Lemma 3. Under the conditions of Lemma 2, there exist a positive constant , such that for any , and is a positive constant that depends only on data and .
Lemma 4. Assume that , , , and , then there exist a positive constant such that for any , where is a positive constant that depends only on data and .
Proof. By differentiating (13) twice in , we have
Multiply (40) by , and sum up in to obtain
Taking the imaginary parts of (41), we have
By Lemmas 2 and 3, we have
Substituting (43) and (44) into (42), we obtain
Differentiating (14) in , we have
Multiplying (46) by and summing up in , we obtain
Differentiating (13) in , we have
Multiplying (51) by and summing up the above formulas for form to , we obtain
Taking the real parts of (52), we get
Multiplying (26) by and summing up in , we obtain
By the above lemmas, we have
Substituting (55)–(58) into (54), we have
Substituting (59) into (50), we get
Substituting (49) and (60) into (48), we obtain
Combining (43), (45), (53), and (61), we have That is
Therefore, there exist a positive constant , such that for any , and is a positive constant that depends only on data and (not on ).
Multiplying (14) by and then summing up the above formulas for form to , we obtain That is where
This implies that By the above lemmas, we get Hence,
This completes the proof.
Lemma 5 (see [23, Lemma 4]). Let be Banach spaces. If the embedding is compact, then the following embeddings are also compact:(1),(2).
Proof. According to those estimates outlined in the above lemmas, we know that , , , and are all bounded uniformly in . By the principle of compactness, there exist subsequences of , , , and (we still denote these by the same letter) such that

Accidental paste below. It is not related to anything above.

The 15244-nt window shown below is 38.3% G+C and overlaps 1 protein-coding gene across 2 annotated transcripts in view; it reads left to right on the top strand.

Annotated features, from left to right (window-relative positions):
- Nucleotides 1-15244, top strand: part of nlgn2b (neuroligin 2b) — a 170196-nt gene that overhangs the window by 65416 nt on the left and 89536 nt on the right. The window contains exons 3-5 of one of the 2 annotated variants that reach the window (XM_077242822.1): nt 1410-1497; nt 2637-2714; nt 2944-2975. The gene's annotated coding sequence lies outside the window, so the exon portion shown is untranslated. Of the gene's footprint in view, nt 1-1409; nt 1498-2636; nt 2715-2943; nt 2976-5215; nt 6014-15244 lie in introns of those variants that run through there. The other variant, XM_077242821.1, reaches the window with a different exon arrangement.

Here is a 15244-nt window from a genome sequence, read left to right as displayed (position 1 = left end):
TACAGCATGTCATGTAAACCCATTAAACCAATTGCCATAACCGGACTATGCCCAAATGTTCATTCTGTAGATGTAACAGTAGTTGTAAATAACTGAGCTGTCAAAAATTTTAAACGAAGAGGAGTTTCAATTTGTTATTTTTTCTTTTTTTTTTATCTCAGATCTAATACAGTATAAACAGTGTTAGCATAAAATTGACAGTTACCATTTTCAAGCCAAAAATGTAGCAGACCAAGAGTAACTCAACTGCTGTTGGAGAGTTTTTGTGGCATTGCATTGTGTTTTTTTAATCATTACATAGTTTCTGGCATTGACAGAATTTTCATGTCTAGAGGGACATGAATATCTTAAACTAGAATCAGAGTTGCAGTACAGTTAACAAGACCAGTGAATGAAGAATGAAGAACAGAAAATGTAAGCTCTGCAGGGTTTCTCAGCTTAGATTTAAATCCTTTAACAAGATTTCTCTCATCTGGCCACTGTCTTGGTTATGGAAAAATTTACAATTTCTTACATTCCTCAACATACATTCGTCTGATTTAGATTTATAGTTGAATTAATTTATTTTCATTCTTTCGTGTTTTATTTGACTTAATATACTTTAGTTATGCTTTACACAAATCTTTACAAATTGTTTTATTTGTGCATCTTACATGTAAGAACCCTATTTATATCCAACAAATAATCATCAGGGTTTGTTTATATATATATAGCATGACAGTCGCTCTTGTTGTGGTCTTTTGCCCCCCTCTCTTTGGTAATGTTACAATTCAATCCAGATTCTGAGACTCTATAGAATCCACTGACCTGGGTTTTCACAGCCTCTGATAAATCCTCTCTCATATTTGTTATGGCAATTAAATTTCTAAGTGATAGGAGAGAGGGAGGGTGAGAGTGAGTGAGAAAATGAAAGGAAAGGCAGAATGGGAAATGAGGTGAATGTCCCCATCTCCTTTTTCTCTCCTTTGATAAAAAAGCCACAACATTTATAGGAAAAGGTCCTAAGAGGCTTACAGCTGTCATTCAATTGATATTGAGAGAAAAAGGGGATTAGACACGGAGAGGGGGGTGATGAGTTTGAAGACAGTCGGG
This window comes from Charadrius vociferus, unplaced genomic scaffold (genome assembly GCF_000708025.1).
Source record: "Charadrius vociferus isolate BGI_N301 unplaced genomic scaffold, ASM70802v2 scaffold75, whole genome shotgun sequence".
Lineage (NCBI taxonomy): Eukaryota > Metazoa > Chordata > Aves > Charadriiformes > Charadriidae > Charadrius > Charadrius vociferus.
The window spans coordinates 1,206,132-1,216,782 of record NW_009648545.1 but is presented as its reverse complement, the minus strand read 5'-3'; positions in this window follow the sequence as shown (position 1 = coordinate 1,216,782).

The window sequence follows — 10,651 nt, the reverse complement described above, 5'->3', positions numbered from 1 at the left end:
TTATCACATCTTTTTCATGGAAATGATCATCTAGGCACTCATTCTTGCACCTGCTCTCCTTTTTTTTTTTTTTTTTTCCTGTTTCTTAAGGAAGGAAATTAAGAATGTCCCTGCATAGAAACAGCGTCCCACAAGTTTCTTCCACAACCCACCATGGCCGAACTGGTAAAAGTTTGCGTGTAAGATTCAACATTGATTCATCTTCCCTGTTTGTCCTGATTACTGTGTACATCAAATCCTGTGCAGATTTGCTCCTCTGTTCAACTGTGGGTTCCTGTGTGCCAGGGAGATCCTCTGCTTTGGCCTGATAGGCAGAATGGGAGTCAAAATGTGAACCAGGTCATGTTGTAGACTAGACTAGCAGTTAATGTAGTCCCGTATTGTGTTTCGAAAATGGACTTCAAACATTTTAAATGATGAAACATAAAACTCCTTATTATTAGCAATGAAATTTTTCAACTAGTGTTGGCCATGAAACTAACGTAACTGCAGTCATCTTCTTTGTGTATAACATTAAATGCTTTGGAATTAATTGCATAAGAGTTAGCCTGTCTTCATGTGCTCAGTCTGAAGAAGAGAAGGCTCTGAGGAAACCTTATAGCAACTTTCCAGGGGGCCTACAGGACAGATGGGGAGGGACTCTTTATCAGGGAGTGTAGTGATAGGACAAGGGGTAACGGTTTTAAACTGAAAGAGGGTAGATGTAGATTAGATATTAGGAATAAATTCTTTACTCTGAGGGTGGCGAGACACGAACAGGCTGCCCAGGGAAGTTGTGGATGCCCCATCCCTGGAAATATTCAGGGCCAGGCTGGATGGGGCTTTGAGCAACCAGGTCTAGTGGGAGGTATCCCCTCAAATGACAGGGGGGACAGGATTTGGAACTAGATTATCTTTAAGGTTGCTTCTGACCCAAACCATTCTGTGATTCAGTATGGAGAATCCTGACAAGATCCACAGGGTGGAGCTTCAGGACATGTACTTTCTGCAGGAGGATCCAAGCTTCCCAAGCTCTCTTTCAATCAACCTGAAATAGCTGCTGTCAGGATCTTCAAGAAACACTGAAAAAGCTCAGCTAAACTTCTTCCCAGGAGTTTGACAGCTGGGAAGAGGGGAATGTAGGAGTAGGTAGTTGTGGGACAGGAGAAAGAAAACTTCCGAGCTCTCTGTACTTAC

Since , are uniformly bounded in , , we can choose subsequences of , (we still denote these by the same index) such that
Therefore, In fact, we have
On the other hand, since and for all , , we see that
As is dense in , this establishes the local strong solutions and completes the proof of Theorem 6.
3. Existence and Uniqueness of a Global Strong Solution
In the following, in order to obtain the global strong solution we will give a priori estimates for the solution which we get in Theorem 6.
Lemma 7. Assume that , then
Proof. Multiply both sides of (1) by , integrate the equation on (), and then take the real parts. It is easy to see that . This implies that is a conserved quantity in respect to time. Therefore, Lemma 7 is proved.
Lemma 8. Assume that , , , and ; then for , , one has where is a positive constant that depends only on data and .
Proof. From (7), we have
Integrating (81) over , we obtain
Taking the inner product of (6) and , we get
Taking the real parts of (83), it follows that
Substituting (82) into (84), we have By (82), we get
Integrating by parts yields that
Combining (85), (86), and (87), we have
Integrating (88) over , we obtain where
Substituting (82) into (90), we have
Therefore, Since we have the following estimate after combining (89) and (92):
We may choose such that to obtain
By Groonwall’s lemma, we get for all , for any given .
This implies that
Taking the inner product of (6) and , we have
By (98), (99), and Lemma 2, we obtain
Taking the inner product of (7) and , we get
Differentiating (6) with respect to then taking the inner product of the result and , we have Taking the imaginary parts of (105), we obtain Combining (104) and (106), we get By Gronwall’s lemma, we obtain From (95), we get
This completes the proof of Lemma 8. So, we have the following theorem.
Theorem 9. The solution given by Theorem 6 exists for all time, that is, .
The proof of uniqueness is done via standard integral estimates, so, we omit it here.
This work is supported by Qing Lan and “333” Project of Jiangsu Province and the NSF of the Jiangsu Higher Education Committee of China (11KJA110001). It is supported by the Brachman Hoffman Small Grant and Wellesley College Faculty Award.